On the other hand, the implications for cardiovascular disease risk could potentially be significant. Brown University associate professor Gregory Wellenius, who coauthored a 2013 paper examining associations between air pollution and renal function,11 says, “The effect is small numerically, but when you compare it to a two-year aging of an individual, it isn’t trivial in this elderly and potentially vulnerable population. And when you apply that over an entire population, the effect can be substantial.”

These issues leave the door open for further research. Future work could seek to replicate the findings in other cohorts, or explore the same issue in a similar cohort experiencing higher exposures, with an eye toward identifying clinically relevant impacts on the kidney—plus connecting the dots between air pollution, renal function, and cardiovascular disease. “I think it’s interesting to look at kidney disease and environmental exposures in general,” Kaufman says, “because kidney disease is becoming an important source of morbidity and mortality as our population ages.”


1. Milojevic A, et al. Short-term effects of air pollution on a range of cardiovascular events in England and Wales: case-crossover analysis of the MINAP database, hospital admissions and mortality. Heart 100(14):1093–1098 (2014), doi: 10.1136/heartjnl-2013-304963.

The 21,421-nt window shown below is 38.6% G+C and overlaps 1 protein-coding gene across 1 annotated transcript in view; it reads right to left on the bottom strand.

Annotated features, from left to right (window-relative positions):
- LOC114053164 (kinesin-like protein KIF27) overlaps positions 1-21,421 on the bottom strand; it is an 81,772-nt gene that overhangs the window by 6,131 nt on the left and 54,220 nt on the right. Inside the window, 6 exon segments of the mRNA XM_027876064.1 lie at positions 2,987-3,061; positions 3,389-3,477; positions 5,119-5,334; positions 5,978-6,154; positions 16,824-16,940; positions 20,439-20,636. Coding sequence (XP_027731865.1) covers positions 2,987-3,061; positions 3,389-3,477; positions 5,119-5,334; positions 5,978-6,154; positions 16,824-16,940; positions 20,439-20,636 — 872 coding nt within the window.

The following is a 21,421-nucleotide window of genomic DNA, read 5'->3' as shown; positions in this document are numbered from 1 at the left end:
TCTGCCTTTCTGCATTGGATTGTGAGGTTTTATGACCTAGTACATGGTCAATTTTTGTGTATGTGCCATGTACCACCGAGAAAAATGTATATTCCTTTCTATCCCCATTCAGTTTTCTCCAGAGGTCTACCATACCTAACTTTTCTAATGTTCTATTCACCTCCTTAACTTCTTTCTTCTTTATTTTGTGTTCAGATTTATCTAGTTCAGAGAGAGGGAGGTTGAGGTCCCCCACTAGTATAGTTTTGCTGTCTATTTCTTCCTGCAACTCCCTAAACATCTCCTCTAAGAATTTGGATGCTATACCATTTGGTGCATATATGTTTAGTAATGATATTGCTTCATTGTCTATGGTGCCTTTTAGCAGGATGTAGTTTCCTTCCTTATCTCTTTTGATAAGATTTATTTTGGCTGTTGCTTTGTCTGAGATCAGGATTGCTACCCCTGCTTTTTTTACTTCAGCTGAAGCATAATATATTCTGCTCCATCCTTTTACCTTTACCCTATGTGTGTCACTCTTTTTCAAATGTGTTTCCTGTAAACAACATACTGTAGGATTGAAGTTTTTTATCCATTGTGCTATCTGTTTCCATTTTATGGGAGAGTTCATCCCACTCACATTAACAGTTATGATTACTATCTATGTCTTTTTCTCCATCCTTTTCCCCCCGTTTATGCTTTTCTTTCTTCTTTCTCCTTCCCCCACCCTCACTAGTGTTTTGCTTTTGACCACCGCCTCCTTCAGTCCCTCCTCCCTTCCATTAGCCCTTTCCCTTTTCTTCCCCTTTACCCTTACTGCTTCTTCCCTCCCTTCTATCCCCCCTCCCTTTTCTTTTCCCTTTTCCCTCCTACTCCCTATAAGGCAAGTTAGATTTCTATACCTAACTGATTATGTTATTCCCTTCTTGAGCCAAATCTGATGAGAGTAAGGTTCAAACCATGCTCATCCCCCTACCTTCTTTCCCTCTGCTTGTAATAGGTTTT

2. Gansevoort RT, et al. Chronic kidney disease and cardiovascular risk: epidemiology, mechanisms, and prevention. Lancet 382(9889):339–352 (2013), doi: 10.1016/S0140-6736(13)60595-4.

3. Sarnak MJ, et al. Kidney disease as a risk factor for development of cardiovascular disease: a statement from the American Heart Association Councils on Kidney in Cardiovascular Disease, High Blood Pressure Research, Clinical Cardiology, and Epidemiology and Prevention. Hypertension 42(5):1050–1065 (2003), doi: 10.1161/01.HYP.0000102971.85504.7c.

4. NKF. Glomerular Filtration Rate [website]. New York, NY:National Kidney Foundation (2016). Available: [accessed 24 May 2016].

5. Levey AS, et al. Glomerular filtration rate and albuminuria for detection and staging of acute and chronic kidney disease in adults: a systematic review. JAMA 313(8):837–846 (2015), doi: 10.1001/jama.2015.0602.

6. NKF. KDOQI Clinical Practice Guidelines for Chronic Kidney Disease: Evaluation, Classification, and Stratification [website]. New York, NY:National Kidney Foundation (2002). Available: [accessed 24 May 2016].

7. Levey AS, et al. Definition and classification of chronic kidney disease: a position statement from Kidney Disease: Improving Global Outcomes (KDIGO). Kidney Int 67(6):2089–2100 (2005), doi: 10.1111/j.1523-1755.2005.00365.x.

8. Mehta AJ, et al. Long-term exposure to ambient fine particulate matter and renal function in older men: the VA Normative Aging Study. Environ Health Perspect 124(9):1353–1360 (2016), doi: 10.1289/ehp.1510269.

9. Bell B, et al. The Normative Aging Study: an interdisciplinary and longitudinal study of health and aging. Int J Aging Hum Dev 3(1):5–17 (1972), doi: 10.2190/GGVP-XLB5-PC3N-EF0G.

10. EPA. NAAQS Table [website]. Washington, DC:U.S. Environmental Protection Agency (updated 29 March 2016). Available: [accessed 24 May 2016].

11. Lue SH, et al. Residential proximity to major roadways and renal function. J Epidemiol Community Health. 67(8):629–634 (2013), doi: 10.1136/jech-2012-202307.

WP-Backgrounds Lite by InoPlugs Web Design and Juwelier Schönmann 1010 Wien